Ballplayer Burns and his Gloversville ties

Sports enthusiast Mike Hauser has a personal stake in advocating National Baseball Hall of Fame stat

Sports enthusiast Mike Hauser has a personal stake in advocating National Baseball Hall of Fame status for George Joseph Burns, who played his best years with the New York Giants. Burns was the brother of Hauser’s great-grandfather on his mother’s side.

Locally, Burns is being inducted into the Fulton County Baseball and Sports Hall of Fame on July 11 during the annual vintage baseball game.

Born in Utica in 1889, Burns lived in Little Falls and St. Johnsville before the family moved to Gloversville, where they operated a Main Street pool hall.

In 1910 Burns was in Utica watching the minor league Utica Harps. The Harps’ catcher didn’t show up and the team asked Burns to play. He did well and the team hired Burns as a catcher.

From there, he was spotted by the New York Giants and sat on the bench most of the 1911 season to absorb the wisdom of manager John McGraw. Because of his speed and strong throwing arm, McGraw assigned Burns to left field for the Giants in 1912.

Left field at the Polo Grounds became known as Burnsville. When he retired, his total of 1,844 games in the outfield ranked sixth in National League history. He stole home 21 times in his career, still a league record. Burns was one of the first baseball players to use sunglasses and wear a long-billed cap.

Burns led the league in runs scored in four seasons. He played in three World Series and in 1921 had a key role in game five. It was Babe Ruth’s first World Series as a New York Yankee and Ruth hit his only home run of the series in that game. But Burns hit a bases clearing double that won the game to trump Ruth’s home run.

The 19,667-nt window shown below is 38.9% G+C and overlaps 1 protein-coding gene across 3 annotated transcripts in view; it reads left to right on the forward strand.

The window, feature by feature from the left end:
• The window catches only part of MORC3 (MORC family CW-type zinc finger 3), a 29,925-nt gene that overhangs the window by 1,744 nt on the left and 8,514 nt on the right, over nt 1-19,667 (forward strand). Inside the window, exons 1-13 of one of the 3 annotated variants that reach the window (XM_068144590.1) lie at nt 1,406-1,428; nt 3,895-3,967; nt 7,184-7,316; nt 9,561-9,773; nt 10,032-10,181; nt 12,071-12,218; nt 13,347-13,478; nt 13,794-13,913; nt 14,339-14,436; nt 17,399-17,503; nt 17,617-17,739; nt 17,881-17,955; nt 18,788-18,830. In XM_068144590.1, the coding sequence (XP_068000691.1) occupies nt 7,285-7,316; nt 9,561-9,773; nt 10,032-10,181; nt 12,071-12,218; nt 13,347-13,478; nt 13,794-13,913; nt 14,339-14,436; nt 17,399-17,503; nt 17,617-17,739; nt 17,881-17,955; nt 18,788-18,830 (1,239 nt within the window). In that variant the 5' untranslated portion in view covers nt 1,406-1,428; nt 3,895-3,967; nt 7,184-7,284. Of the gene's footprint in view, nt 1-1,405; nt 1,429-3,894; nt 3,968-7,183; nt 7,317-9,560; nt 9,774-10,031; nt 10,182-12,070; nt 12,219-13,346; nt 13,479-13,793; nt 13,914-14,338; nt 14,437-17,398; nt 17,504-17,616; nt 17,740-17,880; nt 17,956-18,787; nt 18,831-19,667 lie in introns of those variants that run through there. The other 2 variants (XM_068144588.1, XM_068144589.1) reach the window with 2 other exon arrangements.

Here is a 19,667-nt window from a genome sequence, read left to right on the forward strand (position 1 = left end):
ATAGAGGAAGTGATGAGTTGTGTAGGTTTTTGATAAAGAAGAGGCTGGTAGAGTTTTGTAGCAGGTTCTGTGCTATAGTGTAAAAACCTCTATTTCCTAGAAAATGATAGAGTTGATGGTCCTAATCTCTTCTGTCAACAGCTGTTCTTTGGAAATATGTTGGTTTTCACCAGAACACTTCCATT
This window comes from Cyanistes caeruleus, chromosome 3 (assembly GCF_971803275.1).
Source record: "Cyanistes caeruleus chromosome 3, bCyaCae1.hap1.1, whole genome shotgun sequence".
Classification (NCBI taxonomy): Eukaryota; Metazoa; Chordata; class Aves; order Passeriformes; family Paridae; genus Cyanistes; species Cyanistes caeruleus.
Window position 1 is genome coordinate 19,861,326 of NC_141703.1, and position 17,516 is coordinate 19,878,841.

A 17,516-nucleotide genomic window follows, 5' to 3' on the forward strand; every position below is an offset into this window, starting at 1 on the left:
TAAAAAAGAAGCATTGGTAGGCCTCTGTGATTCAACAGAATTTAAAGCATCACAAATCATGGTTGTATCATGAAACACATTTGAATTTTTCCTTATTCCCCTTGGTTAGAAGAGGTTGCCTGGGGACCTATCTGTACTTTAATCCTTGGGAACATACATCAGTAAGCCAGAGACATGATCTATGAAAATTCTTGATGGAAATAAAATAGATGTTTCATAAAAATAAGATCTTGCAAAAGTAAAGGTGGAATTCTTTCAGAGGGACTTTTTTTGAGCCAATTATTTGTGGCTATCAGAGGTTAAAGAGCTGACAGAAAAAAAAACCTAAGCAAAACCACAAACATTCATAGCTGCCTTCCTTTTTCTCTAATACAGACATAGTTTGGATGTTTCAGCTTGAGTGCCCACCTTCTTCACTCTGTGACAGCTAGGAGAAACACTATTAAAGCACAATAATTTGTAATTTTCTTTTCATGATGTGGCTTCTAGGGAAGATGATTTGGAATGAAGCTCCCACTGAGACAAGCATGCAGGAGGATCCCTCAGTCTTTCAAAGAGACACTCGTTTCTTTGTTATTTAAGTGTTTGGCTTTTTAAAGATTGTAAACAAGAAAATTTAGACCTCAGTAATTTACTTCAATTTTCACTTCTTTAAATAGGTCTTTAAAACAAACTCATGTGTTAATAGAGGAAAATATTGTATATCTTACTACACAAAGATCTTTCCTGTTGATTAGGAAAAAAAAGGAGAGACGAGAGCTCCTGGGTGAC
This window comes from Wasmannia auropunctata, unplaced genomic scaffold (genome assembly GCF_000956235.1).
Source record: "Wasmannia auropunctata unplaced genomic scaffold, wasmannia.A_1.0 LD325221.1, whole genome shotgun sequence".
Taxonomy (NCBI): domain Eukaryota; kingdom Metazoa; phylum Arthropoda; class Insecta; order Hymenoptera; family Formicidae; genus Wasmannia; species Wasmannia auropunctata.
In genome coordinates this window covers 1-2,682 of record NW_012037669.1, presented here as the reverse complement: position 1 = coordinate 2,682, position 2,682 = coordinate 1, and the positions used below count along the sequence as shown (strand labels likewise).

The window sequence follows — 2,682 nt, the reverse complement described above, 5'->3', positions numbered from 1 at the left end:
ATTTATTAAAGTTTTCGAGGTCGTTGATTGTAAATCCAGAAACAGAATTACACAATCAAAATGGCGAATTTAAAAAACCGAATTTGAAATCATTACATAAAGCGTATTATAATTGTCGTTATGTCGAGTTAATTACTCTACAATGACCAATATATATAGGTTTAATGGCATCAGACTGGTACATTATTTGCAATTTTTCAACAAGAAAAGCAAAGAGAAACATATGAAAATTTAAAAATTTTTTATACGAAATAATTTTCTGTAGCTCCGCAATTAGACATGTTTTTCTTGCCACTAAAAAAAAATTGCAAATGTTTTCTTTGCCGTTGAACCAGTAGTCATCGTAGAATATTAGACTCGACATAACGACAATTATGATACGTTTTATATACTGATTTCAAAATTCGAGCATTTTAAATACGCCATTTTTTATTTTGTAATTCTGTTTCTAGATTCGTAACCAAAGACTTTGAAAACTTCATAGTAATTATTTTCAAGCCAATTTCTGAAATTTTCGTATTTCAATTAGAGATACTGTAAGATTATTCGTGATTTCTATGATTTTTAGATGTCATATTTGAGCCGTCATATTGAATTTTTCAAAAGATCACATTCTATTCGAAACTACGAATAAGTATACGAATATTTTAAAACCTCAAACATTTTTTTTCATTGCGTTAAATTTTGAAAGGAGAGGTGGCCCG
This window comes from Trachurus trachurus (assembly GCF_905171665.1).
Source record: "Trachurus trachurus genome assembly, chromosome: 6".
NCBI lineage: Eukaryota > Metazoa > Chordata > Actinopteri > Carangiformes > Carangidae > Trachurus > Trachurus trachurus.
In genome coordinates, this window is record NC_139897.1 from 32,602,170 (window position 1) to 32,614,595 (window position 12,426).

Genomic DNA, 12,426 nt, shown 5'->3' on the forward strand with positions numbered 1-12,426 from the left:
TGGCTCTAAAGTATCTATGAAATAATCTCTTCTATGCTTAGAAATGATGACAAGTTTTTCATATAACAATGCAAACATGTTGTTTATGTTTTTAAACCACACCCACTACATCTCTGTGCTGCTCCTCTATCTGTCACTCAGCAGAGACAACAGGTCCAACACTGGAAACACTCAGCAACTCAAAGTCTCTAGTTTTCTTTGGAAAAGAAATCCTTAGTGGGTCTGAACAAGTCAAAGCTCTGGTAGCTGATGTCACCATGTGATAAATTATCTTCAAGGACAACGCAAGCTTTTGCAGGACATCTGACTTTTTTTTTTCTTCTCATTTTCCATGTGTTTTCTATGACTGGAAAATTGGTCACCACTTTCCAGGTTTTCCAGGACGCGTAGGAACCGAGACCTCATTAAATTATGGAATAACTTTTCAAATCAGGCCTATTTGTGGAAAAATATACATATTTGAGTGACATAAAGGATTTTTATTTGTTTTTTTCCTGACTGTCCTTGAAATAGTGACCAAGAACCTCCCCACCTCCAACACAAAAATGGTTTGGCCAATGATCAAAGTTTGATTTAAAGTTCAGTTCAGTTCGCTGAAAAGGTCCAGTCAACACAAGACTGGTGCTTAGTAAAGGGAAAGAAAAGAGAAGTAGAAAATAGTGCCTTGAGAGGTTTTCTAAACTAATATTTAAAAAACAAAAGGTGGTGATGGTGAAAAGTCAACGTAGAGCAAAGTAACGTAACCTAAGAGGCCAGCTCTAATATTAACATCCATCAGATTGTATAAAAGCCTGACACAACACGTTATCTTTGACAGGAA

Two months later, Burns was traded to the Cincinnati Reds. Hauser has a series of letters between Burns and the Reds that give an idea of major league salaries then. Cincinnati was offering $10,000 a year but Burns was holding out for $12,500.

Burns remained popular with the Giants and the team postponed its World Series celebration at the Polo Grounds until the first time Cincinnati visited for the season.

Burns returned to Gloversville with the Cincinnati Reds in 1923, playing a game against the local Elks team at Parkhurst Field.

In 1924 Cincinnati traded Burns to Philadelphia where he played for the legendary Connie Mack. Mack thought highly of Burns, according to Hauser, who quotes family sources as saying Mack would seek Burns out at ceremonies in Cooperstown even if the room included a bevy of more famous baseball stars.

Burns’ major league career ended in 1925 and from 1926 to 1930 he was a player-manager with minor league teams in Texas and Williamsport, Pennsylvania.

In 1930 he returned to Gloversville to work at the family pool hall. In 1937, he went back to the New York Giants for one season as a bench coach. He returned to Gloversville the next year and worked for Levor Tanneries as a payroll clerk from 1938 until his retirement in 1957.

Burns was married twice. His first wife died. They never had children. His second wife had children of her own. In later years, Burns spent time as an umpire where he impressed younger players with his speed. Burns died in 1966 at age 76 and is buried in Mount Carmel Cemetery off Route 29.

George Joseph Burns the outfielder is sometimes confused with George Henry Burns, a first baseman who was born in 1893 in Ohio and who played in the American League.

Bob Cudmore is a freelance columnist. Opinions expressed in his column are his own and not necessarily the newspaper’s. Anyone with a suggestion for a Focus on History topic may contact him at 346-6657 or [email protected].

Categories: Uncategorized

Leave a Reply